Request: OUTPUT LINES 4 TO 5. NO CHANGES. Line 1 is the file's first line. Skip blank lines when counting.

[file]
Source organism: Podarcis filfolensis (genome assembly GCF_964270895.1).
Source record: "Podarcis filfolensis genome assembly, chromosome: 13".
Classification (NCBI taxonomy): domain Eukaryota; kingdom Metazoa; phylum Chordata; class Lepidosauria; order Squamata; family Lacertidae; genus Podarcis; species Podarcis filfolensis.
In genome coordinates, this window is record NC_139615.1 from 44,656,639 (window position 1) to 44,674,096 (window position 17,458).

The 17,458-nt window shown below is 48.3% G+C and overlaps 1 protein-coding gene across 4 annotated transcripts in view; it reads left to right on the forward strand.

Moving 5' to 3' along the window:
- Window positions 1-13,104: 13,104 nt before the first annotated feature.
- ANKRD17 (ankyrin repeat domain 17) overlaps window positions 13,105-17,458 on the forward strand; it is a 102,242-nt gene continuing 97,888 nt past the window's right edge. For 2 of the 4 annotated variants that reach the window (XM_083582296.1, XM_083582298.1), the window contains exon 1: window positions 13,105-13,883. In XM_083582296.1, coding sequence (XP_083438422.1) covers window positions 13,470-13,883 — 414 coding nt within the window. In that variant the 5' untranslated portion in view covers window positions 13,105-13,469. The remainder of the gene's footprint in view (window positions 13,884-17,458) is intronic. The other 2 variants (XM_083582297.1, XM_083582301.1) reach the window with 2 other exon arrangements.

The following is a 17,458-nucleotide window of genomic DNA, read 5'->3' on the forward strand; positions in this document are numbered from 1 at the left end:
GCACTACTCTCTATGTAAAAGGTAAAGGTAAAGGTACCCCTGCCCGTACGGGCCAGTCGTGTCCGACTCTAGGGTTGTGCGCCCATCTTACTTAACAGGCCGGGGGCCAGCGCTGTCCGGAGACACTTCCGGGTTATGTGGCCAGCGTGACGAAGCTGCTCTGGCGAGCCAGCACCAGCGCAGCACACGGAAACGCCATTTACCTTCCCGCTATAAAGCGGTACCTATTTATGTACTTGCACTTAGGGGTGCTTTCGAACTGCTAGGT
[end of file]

In genome coordinates, this window is record NC_139615.1 from 44,656,639 (window position 1) to 44,674,096 (window position 17,458).

The 17,458-nt window shown below is 48.3% G+C and overlaps 1 protein-coding gene across 4 annotated transcripts in view; it reads left to right on the forward strand.